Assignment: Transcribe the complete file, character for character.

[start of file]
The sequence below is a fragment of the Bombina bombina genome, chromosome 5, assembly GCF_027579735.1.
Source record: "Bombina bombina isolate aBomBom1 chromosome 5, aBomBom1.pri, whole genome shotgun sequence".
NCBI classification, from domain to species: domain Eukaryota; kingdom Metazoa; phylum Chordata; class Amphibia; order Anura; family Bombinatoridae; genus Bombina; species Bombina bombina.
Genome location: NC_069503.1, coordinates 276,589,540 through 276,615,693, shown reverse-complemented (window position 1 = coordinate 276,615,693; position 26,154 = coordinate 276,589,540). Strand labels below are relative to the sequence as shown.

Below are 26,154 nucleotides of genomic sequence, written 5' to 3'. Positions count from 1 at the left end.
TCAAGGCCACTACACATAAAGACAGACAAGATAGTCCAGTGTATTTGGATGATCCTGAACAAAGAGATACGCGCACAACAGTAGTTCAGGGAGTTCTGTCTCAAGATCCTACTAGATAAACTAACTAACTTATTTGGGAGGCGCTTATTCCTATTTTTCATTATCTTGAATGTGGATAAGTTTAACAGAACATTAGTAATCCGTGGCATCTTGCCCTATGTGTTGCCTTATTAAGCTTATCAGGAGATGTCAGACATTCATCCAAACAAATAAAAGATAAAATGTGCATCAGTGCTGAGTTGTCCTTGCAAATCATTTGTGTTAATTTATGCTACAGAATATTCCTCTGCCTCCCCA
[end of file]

The sequence below is a fragment of the Bombina bombina genome, chromosome 5, assembly GCF_027579735.1.
Source record: "Bombina bombina isolate aBomBom1 chromosome 5, aBomBom1.pri, whole genome shotgun sequence".
NCBI classification, from domain to species: domain Eukaryota; kingdom Metazoa; phylum Chordata; class Amphibia; order Anura; family Bombinatoridae; genus Bombina; species Bombina bombina.
Genome location: NC_069503.1, coordinates 276,589,540 through 276,615,693, shown reverse-complemented (window position 1 = coordinate 276,615,693; position 26,154 = coordinate 276,589,540). Strand labels below are relative to the sequence as shown.

Below are 26,154 nucleotides of genomic sequence, written 5' to 3'. Positions count from 1 at the left end.
TCAAGGCCACTACACATAAAGACAGACAAGATAGTCCAGTGTATTTGGATGATCCTGAACAAAGAGATACGCGCACAACAGTAGTTCAGGGAGTTCTGTCTCAAGATCCTACTAGATAAACTAACTAACTTATTTGGGAGGCGCTTATTCCTATTTTTCATTATCTTGAATGTGGATAAGTTTAACAGAACATTAGTAATCCGTGGCATCTTGCCCTATGTGTTGCCTTATTAAGCTTATCAGGAGATGTCAGACATTCATCCAAACAAATAAAAGATAAAATGTGCATCAGTGCTGAGTTGTCCTTGCAAATCATTTGTGTTAATTTATGCTACAGAATATTCCTCTGCCTCCCCA